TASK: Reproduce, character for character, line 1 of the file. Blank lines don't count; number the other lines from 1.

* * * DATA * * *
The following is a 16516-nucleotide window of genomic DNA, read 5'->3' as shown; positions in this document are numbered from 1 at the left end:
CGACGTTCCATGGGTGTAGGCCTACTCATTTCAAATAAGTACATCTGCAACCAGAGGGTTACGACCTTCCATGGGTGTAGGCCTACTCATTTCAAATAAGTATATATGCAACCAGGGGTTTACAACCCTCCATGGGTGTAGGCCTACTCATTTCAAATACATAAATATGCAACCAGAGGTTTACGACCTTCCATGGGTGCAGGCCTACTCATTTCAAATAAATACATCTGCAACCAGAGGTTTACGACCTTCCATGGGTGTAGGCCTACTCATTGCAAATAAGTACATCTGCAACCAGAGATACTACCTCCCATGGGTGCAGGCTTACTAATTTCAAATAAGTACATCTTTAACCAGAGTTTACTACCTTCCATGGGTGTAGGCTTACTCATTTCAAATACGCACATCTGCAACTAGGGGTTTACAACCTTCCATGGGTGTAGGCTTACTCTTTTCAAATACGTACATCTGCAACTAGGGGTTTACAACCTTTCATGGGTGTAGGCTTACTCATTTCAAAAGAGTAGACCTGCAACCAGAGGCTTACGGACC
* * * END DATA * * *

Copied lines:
The following is a 16516-nucleotide window of genomic DNA, read 5'->3' as shown; positions in this document are numbered from 1 at the left end: